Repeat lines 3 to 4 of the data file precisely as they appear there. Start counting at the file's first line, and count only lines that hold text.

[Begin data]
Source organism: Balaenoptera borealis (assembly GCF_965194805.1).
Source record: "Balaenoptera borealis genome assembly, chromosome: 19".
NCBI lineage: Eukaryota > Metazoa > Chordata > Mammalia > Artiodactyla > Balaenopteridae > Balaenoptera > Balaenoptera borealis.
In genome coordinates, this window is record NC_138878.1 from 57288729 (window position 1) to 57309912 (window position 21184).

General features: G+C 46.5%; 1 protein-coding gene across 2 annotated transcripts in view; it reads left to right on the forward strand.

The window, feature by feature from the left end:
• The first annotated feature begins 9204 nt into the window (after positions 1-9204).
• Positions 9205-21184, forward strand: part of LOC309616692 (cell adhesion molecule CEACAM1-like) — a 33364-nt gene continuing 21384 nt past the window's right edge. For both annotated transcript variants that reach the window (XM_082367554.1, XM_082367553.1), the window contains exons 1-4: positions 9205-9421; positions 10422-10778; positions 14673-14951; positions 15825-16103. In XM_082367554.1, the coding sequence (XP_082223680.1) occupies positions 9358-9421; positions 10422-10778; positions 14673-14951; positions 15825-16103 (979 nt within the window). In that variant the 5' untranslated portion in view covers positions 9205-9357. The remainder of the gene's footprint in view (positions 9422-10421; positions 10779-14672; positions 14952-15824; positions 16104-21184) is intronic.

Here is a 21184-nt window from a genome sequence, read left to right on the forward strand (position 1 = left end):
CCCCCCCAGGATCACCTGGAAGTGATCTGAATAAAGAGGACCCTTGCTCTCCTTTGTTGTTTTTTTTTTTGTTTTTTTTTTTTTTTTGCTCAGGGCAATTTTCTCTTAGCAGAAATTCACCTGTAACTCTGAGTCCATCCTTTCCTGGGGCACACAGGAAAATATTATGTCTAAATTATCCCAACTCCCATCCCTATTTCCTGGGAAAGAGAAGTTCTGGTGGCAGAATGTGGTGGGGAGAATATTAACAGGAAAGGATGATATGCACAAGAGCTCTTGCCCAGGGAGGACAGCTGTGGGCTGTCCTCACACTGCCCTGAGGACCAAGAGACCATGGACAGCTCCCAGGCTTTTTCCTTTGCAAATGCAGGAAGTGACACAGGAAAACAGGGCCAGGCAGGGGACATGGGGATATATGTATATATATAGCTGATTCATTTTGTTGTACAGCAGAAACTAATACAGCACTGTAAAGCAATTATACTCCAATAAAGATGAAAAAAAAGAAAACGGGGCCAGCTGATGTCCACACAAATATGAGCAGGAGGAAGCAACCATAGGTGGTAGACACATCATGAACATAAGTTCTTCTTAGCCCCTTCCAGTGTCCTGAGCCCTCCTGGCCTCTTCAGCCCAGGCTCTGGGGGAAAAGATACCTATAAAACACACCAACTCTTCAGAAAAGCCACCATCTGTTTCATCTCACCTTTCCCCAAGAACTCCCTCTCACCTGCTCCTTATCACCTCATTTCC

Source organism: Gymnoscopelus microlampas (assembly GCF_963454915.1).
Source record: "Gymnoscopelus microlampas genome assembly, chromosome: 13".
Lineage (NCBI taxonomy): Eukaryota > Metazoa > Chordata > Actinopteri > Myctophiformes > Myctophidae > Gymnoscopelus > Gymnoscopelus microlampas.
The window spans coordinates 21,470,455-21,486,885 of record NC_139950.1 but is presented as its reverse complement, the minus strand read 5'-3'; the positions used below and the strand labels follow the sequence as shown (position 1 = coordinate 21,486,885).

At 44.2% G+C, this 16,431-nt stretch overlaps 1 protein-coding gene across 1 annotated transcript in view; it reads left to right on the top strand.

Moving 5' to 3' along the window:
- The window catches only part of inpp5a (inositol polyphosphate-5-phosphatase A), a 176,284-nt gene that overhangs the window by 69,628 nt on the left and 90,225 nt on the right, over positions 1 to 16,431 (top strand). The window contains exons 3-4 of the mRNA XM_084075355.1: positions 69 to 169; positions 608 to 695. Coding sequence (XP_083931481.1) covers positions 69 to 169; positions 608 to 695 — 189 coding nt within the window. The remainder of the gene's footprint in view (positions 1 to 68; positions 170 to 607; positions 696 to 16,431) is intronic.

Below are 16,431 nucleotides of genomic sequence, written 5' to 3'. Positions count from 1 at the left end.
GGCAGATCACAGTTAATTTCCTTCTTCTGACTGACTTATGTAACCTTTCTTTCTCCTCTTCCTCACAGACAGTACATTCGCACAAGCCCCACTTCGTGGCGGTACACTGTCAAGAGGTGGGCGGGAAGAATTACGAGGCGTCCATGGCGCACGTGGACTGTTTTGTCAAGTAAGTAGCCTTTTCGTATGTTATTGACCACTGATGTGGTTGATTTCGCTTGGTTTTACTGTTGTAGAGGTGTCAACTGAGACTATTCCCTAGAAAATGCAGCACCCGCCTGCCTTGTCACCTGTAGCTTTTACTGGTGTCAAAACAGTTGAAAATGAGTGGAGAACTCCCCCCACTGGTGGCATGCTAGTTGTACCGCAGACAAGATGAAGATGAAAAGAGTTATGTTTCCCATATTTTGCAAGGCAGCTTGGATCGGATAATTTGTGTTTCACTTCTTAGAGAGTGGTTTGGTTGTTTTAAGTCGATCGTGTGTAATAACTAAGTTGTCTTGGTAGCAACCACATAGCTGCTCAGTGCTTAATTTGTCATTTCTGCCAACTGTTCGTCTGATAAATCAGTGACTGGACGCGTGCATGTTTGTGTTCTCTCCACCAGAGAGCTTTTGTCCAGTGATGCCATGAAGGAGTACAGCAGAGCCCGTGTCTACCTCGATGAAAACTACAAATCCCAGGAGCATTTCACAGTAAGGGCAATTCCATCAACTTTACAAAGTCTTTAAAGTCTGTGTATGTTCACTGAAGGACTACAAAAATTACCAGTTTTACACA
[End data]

NCBI lineage: Eukaryota > Metazoa > Chordata > Mammalia > Artiodactyla > Balaenopteridae > Balaenoptera > Balaenoptera borealis.
In genome coordinates, this window is record NC_138878.1 from 57288729 (window position 1) to 57309912 (window position 21184).